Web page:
It quite simply cannot be repeated enough that money is the low-entropy measure that provides crucial information when its value is uniform. That economists have almost unanimously fallen for the trade, specialization, investment and truth-wrecking falsehood that is floating money will certainly be exhibit B (Exhibit A being the almost universal belief among Econ. Ph.Ds that WWII ended the Great Depression) in future museums devoted to happily defunct professions.
For now, it’s scary to contemplate how much progress we’ve not achieved since 1971 thanks to a rather weak imitation of money having rendered trade and investment so much more perilous. The latter of course ignores the incalculable loss of human capital to professions meant to trade the chaos. About this, currency traders and hedge funds are a logical consequence of floating money. To bemoan their proliferation is the equivalent of yelling at the scoreboard for it confirming your team’s lack of skill. Traders and hedge funds are the symptom of the floating money problem. If people ever ask you the reader why you’re for good money, just say that you love progress. We’ve missed out on copious amounts of it since 1971.
Droll is probably not the adjective to attach to Lewis’s writing, but it certainly has a wink-and-nod quality to it. As this expert of money experts takes the reader through a history of money, he calmly slays many myths along the way. For the myths exposed alone, Lewis is a treat.
Keynesians naturally believe that government spending is a driver of economic growth, and that a substantial pullback in spending slows output. Never explained by these believers in wealth that drops from the sky is how, other than through private sector growth, that governments attain the means to be falsely generous in the first place. Similarly never explained is why Paul Ryan and Nancy Pelosi would be better allocators of precious resources than would be Jeff Bezos and Fred Smith. Why, if total government control over the economy has a 100% record of failure, would sound minds hand even partial control over to the same individuals who fail every time when they’re the sole driver? It’s never answered, but in Lewis’s case he just calmly points out that in the aftermath of WWII, federal spending fell from $93 billion in 1945 to $34 billion in 1947. Recession? No, and for obvious reasons. Resources never lay idle. The difference after 1945 was that market actors allocated what was precious over politicians.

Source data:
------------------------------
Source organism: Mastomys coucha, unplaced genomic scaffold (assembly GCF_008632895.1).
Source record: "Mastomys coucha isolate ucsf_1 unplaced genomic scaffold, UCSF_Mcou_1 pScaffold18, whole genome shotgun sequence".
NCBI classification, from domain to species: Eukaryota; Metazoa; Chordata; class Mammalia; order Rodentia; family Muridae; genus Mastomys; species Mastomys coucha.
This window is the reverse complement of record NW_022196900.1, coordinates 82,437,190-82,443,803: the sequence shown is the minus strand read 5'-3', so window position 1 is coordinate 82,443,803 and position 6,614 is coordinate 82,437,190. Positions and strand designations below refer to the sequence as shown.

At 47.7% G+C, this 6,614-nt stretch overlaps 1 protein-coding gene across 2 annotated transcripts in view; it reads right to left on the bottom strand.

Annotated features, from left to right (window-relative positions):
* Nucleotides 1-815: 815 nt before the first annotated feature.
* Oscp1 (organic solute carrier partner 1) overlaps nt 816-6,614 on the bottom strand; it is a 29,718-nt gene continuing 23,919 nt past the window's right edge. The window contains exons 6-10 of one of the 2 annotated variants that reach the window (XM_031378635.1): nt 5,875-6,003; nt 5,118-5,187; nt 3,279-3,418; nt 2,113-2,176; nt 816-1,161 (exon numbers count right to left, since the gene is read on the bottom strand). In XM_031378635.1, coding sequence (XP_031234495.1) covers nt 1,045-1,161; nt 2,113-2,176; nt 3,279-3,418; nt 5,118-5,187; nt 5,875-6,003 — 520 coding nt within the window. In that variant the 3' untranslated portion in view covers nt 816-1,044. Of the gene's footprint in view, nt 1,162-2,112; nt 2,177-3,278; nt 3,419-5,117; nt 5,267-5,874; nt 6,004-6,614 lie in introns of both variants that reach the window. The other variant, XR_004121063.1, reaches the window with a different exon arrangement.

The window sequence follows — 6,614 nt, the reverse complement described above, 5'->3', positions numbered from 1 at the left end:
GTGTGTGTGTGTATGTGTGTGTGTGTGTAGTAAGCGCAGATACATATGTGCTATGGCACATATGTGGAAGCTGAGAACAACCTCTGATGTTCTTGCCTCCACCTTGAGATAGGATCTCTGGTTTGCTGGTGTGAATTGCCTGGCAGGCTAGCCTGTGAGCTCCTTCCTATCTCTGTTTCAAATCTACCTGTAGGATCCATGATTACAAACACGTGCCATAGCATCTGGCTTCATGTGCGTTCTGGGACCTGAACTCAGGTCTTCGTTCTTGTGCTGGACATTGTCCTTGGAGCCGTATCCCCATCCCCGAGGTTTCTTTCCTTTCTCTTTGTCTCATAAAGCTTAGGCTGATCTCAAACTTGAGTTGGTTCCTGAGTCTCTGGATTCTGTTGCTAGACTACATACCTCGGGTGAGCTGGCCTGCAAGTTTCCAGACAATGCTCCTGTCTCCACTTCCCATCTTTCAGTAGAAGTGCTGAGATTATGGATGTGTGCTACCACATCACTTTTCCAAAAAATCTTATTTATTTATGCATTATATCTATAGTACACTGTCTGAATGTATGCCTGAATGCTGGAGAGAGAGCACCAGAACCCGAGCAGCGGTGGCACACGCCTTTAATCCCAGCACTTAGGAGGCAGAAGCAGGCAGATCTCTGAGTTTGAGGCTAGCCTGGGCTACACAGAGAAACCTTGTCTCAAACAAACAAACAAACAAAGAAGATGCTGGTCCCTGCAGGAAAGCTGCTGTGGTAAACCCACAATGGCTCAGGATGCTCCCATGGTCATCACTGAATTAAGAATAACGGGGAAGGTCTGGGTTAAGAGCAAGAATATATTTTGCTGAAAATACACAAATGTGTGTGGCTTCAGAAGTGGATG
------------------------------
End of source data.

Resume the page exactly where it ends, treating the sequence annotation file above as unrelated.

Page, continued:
Economists are almost uniformly wedded to the notion that economic growth has a downside: rising prices. Except that such a belief is almost totally backwards. As Lewis notes, the original Ford Model T set buyers back $850 in 1908. By 1925, when the U.S. economy was raging, consumers could walk away with a new one for $260. Missed by demand-side economists is that economic growth is an effect of production. If we’re demanding, it means we’re supplying. The supply comes before the demand. Logically. Furthermore, the production that signals economic growth is a happy consequence of investment that is always and everywhere geared toward getting more production in return for fewer costs. Yes, investment and trade are about enhancing productivity that naturally brings down the cost of everything. Along these lines, Lewis points out that production of refrigerators soared from 5,000 in 1921 to 1 million in 1930. Economic growth is the greatest enemy rising prices have ever known.